The bottom line is that the Duke proposal is bad for ratepayers and for solar installers. “Initial modeling indicates the value of solar to NC customers is reduced by 25%-30% due to increased monthly fees, TOU rates, critical peak pricing and significantly lower credit for excess generation,” Miller said.
The NCUC extended the deadline for parties to intervene in the case and to file initial comments to March 29.
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“A statewide TV-online ad campaign will begin soon; phase one will last four weeks and is intended to build public pressure.” Thank goodness for that! I hope it works!
Same dumb idea. The utilities clearly colluding/coordinating on a strategy here… look for some ALEC like organization in the background.
I can see lowering the export tariff for new NEM customers if that is no longer necessary. Show me numbers that pay for the true value to society of decentralized generation and we can talk.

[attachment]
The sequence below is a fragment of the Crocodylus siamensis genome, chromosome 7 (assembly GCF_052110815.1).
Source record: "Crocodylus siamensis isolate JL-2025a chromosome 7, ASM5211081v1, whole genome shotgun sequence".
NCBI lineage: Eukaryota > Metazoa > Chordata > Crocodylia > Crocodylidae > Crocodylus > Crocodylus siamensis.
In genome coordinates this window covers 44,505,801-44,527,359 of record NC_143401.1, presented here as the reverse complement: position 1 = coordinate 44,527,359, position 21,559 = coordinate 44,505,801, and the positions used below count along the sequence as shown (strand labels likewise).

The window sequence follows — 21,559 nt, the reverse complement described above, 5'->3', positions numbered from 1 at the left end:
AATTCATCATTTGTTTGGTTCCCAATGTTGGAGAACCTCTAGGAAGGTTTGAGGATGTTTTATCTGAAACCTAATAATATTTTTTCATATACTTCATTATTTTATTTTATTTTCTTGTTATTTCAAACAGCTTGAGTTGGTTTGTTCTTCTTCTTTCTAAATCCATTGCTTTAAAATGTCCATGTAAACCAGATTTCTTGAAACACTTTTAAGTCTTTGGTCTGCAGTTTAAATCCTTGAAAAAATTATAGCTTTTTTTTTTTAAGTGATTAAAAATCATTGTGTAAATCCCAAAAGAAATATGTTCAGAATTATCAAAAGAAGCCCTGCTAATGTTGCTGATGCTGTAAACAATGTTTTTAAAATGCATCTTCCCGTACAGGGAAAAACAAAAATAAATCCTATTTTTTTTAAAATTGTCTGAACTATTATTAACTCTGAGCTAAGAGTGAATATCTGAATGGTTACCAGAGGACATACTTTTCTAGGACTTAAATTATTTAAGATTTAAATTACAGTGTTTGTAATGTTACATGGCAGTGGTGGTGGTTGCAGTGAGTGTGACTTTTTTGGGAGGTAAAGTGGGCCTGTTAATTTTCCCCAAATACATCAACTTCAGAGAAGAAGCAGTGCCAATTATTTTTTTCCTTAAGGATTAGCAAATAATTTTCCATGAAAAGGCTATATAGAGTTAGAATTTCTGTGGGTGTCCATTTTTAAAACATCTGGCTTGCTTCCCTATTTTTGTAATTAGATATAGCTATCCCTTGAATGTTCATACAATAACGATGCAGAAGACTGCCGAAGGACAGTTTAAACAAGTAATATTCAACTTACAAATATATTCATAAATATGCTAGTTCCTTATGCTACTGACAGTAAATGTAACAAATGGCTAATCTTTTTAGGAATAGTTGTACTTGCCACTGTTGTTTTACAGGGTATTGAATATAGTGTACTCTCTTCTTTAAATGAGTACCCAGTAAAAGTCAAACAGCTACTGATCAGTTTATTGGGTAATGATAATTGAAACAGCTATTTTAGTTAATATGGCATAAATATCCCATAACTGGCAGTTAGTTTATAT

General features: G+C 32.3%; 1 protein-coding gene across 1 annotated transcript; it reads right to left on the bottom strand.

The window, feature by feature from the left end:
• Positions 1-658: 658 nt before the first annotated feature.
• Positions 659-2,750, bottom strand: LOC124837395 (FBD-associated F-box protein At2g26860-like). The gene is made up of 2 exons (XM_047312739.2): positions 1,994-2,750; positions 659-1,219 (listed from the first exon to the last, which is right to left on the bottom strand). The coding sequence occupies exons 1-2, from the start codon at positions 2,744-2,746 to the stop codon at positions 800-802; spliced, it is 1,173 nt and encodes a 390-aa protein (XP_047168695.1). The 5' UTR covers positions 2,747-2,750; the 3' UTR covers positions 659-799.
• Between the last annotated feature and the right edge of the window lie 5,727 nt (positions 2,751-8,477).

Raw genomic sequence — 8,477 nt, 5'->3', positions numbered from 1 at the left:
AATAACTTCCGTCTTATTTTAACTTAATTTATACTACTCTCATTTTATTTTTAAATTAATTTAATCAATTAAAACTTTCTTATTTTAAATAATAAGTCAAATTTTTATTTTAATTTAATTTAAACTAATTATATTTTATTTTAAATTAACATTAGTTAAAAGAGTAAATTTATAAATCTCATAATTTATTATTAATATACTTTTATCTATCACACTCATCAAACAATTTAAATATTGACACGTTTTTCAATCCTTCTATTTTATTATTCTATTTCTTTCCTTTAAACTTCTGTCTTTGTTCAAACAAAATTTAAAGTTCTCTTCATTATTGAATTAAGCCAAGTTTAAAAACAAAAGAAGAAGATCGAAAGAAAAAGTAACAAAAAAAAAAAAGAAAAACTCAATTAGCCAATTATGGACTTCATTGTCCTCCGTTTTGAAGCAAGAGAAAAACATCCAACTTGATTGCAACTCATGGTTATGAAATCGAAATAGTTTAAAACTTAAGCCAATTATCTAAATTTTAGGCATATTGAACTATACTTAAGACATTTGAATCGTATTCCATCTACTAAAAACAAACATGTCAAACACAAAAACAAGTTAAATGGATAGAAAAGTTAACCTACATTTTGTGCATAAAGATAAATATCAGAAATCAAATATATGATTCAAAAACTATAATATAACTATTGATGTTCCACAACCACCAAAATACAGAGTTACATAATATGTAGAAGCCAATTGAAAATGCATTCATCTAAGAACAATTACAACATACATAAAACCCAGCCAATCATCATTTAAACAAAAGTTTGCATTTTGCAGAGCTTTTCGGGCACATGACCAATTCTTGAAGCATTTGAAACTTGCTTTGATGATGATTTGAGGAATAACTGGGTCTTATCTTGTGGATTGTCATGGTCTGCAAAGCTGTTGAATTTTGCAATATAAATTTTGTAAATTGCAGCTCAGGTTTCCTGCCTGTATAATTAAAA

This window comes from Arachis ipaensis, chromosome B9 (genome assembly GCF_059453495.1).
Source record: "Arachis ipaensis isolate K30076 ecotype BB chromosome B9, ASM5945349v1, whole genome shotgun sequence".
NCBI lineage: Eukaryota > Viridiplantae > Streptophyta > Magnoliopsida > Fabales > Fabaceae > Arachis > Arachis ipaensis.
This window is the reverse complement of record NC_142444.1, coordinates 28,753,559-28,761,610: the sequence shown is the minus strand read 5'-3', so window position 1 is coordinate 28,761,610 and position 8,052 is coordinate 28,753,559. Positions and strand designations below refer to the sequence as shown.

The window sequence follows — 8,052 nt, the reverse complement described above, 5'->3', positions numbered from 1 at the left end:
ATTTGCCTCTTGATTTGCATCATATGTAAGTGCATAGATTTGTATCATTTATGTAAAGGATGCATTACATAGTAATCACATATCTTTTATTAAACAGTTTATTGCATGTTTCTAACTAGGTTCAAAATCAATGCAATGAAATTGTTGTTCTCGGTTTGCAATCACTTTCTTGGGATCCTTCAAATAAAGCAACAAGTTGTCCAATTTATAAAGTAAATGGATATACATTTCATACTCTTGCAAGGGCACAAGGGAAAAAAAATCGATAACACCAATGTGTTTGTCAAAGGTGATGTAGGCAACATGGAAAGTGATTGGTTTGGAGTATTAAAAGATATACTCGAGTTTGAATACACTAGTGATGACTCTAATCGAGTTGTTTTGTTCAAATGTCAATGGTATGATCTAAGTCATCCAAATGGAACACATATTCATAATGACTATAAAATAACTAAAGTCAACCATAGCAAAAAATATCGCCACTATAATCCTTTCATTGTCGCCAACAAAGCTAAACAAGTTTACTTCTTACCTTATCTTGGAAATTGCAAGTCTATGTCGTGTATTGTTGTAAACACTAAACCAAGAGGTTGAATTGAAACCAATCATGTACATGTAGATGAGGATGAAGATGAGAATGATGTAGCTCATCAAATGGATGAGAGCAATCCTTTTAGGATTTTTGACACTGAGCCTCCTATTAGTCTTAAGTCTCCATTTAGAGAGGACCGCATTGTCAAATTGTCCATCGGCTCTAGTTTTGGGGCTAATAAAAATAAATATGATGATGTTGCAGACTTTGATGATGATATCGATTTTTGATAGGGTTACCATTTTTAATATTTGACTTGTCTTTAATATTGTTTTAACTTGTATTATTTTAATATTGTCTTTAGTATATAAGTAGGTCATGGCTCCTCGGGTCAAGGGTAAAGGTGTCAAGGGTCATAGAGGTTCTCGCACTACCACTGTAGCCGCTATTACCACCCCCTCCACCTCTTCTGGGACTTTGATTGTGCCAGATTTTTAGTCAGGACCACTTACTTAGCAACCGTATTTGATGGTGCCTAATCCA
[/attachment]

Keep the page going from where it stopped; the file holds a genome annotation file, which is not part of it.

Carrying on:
But hitting solar customers with a monthly tax is ridiculous. Solar owners have less dependency on the grid, not more than other customers. If that fee is necessary all customers should pay it. And if anything you should give solar owners a break on it.
So what’s the argument? That solar customers are rich and can afford it? Well solar customers aren’t poor but they are not necessarily rich. And there are a lot of rich customers. Why target solar customers specifically?
Or do they just want residential solar net metering to go away? So the concept is, tax the behavior you what you want less of.
This is what I think this is really about. I won’t even entertain the laughable “equity” argument and no one should.
Electrification and greening the grid is a societal goal. Society should be on the hook for paying for it. It’s insane to expect the homeowners getting on board with the societal goal, risking their own capital, to cover extra societal costs of greening the grid just because they stepped up.
When I installed my solar Cpl welcome me they were running short of generating enough power
Soon cheap solar and batteries, with attractive long term financing options, will make utilities obsolete for many customers in high sunlight locales like California and Florida.